Harper put together a portfolio of three images and took out an ad on page 200 or so of the Directory of Illustration, a book of work samples from illustrators seeking assignments. “The first day [the directory came out] The New York Times Magazine calls me and says, ‘Would you like to do a cartoon for us?’ I thought it was a trick question!” He got $400 for his second cartoon — somebody throwing up on a priest.

Slowly he built his portfolio and began to gather more assignments. It has come either from people who are already familiar with his work or in response to marketing himself by sending out samples. When he gets a call from a publication’s editors or art directors, he accepts the assignment if he is available on their deadline. The magazine or newspaper sends over the article for him to read, sometimes with instructions about what they are looking for. He responds by submitting an average of three sketches and, if he gets the go-ahead, he produces a final image.

Five months after his first Times Magazine cartoon, Harper got a call from Sports Illustrated that resulted in one of his most nerve-racking assignments. The requested composition had eight faces in it and his illustration had to be approved by multiple art directors as well as the editors and writer. Harper submitted eight sketches, far more than the usual three. “I apparently caught her on her last nerve,” he said of the art director who was his primary contact. Harper told her he would drop off the requested sketches at 3 p.m. but was 15 minutes late. “When I got there she was all red-faced and pissed off. I walked out of the building thinking I’d be happy if I get paid,” Harper said of the job. He assumed that was the end of his Sports Illustrated career, but three months later he got another call (the testy art director had been fired) and ultimately got a recurring gig illustrating “The Scorecard,” a regular front-of-book feature.

A few years later he became one of four rotating cover artists for The Week, where the owner — the eccentric, potty-mouthed billionaire Felix Dennis — is committed to maintaining cover art. One by one, the other artists dropped off, until only Harper remained. It’s good, steady work, but he laments the change in the covers. “They used to let me do my interpretation, which usually had an opinion in it, but now their goal is to be as neutral as possible, which means I’ve got to do a very bland illustration. I don’t need to think.” Although, he adds mischievously: “Sometimes I sneak my own things in the background.”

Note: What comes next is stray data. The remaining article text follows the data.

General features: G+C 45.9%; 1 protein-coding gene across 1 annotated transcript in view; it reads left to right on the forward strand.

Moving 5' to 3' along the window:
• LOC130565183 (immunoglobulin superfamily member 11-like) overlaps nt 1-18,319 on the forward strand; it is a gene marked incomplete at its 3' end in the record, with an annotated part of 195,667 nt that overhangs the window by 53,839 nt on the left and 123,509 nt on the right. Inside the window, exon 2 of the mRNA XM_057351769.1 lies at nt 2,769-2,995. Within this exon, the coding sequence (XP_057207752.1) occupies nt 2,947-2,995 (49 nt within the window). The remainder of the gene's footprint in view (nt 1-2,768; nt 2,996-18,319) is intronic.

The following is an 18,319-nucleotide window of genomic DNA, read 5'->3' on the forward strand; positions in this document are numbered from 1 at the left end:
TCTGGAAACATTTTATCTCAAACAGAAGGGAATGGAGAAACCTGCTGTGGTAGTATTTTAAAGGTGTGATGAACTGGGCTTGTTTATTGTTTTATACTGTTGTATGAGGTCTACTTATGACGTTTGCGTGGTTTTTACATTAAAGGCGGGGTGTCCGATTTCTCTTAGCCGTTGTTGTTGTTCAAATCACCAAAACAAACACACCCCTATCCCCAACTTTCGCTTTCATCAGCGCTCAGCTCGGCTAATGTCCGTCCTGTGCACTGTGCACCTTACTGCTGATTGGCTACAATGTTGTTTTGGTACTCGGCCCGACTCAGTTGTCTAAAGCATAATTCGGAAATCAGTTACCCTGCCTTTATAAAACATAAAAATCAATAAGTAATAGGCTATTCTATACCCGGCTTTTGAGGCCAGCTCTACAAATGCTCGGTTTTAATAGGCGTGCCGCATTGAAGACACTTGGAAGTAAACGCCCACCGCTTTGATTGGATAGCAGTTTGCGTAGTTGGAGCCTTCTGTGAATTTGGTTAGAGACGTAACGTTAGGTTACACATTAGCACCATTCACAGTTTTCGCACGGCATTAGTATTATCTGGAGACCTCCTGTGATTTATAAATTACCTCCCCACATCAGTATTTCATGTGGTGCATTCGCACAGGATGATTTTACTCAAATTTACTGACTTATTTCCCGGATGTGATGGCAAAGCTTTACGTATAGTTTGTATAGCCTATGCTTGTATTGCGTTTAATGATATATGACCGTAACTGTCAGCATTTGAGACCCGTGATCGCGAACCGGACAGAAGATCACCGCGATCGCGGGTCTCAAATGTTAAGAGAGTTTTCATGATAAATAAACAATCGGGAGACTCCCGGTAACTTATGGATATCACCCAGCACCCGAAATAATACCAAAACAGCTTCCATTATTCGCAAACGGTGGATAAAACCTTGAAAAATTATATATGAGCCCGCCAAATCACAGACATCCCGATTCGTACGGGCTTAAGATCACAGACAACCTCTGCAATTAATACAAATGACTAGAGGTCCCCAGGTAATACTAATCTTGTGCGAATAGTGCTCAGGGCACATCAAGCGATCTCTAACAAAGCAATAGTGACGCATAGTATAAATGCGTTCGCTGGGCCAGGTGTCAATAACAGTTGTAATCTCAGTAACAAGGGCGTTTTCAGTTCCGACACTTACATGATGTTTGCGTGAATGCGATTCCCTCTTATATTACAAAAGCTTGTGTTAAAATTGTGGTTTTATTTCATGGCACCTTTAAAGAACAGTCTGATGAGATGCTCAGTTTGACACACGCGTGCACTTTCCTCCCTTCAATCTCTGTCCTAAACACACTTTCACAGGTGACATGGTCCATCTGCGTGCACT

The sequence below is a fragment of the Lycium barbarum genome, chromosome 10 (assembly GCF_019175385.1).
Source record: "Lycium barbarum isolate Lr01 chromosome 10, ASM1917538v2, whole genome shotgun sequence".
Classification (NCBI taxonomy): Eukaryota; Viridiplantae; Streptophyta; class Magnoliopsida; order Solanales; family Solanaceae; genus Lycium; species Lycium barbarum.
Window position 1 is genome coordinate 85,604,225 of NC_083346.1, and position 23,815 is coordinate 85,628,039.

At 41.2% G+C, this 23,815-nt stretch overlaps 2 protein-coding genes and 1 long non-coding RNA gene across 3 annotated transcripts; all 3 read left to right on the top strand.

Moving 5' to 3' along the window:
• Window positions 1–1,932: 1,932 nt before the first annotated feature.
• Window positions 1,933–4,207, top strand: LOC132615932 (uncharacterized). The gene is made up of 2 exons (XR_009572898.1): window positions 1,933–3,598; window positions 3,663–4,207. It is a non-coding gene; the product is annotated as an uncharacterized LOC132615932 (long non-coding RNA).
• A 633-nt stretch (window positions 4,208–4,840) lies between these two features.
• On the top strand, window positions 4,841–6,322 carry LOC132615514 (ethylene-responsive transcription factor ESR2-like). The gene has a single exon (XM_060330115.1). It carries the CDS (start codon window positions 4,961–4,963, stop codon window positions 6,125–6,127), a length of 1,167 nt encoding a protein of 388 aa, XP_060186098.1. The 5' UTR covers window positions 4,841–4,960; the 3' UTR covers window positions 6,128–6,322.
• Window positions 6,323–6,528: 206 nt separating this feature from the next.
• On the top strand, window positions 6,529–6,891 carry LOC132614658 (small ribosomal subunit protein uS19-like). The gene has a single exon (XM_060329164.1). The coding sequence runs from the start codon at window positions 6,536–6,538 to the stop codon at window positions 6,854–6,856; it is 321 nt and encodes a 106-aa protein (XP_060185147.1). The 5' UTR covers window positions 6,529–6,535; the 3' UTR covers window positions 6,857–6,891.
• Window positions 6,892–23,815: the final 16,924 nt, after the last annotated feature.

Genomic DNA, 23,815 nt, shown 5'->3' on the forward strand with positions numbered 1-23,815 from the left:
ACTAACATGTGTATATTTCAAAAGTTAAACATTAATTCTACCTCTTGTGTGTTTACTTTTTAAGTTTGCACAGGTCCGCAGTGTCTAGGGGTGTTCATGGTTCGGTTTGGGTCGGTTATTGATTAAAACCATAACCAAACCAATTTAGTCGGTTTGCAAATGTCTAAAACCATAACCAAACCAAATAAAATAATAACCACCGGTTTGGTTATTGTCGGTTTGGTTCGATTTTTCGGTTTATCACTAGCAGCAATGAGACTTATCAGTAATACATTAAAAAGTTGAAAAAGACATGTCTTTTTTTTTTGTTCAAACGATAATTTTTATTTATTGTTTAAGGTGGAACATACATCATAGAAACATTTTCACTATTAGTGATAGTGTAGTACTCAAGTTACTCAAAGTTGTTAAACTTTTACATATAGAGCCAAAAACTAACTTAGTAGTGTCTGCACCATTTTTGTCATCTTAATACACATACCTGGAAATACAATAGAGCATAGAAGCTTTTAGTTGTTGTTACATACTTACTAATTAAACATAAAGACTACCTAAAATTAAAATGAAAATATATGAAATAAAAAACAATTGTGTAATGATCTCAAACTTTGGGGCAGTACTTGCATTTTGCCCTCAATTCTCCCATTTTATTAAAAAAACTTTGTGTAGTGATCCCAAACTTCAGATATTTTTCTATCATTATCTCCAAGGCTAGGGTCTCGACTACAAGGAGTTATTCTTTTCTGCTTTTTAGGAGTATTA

Harper knows he is extremely fortunate to still be doing covers. Grossman recalls doing a cover for Time in 1968 depicting an American and a Russian on the moon during the space race. Forty years later, Time called, asking him to recreate the image but update it by including a few other countries that had ventured into space. “I was kind of excited. I thought I was going to be on the cover of Time magazine again — and it turned out to be a tiny little spot,” Grossman says.

For many years now, the conventional wisdom in the magazine world has been that photos sell better than art. Grossman used to do about three cartoons a week for Us Weekly. When Bonnie Fuller took over as editor-in-chief in February 2002, one of the first things she did was eliminate the cartoons. By the end of the year, circulation rose by 17.3 percent. Numbers like that spell doom for illustrators. And it doesn’t help that more and more cheap options have become available to art directors over the years, thanks to stock imagery and digital tools.

Harper recently lost his regular work with Sports Illustrated shortly after upgrading to a more expensive apartment in Manhattan’s financial district. He did 50 illustrations for “The Scorecard” but hasn’t gotten a call from SI since the feature underwent a redesign. “I’m not comfortable with just one magazine being my main thing,” Harper says. “I call publications, I e-mail samples and I do postcard mailings. I buy lists of companies looking for illustrators and I make giant mailing lists. I get stamper’s cramp.”

On the surface, it appears that editorial work pays moderately well, he says. But as a freelancer he covers his own healthcare costs and overhead costs like art supplies, and the money goes quickly. Illustrations can usually be sold just once because they are specific to a story. At 43, he won’t consider marriage or a family because of his unstable income stream. “I’m not interested in getting married. I have a career. I’m focused on that and I’m waiting until I can do some stuff that can generate longer-term income.”

There are still magazines that buy artwork, but they’re buying less of it, and they’re not raising the prices they’re willing to pay for it. Looking back at the ups and downs of his career, Harper says: “I got into illustration I think at the end of a time when you could still get in traditionally and say, ‘Hey, this is what I want to do — give me a job.’”

There will always be illustrators and there will always be work for them, but magazines are no longer a place where they can become stars.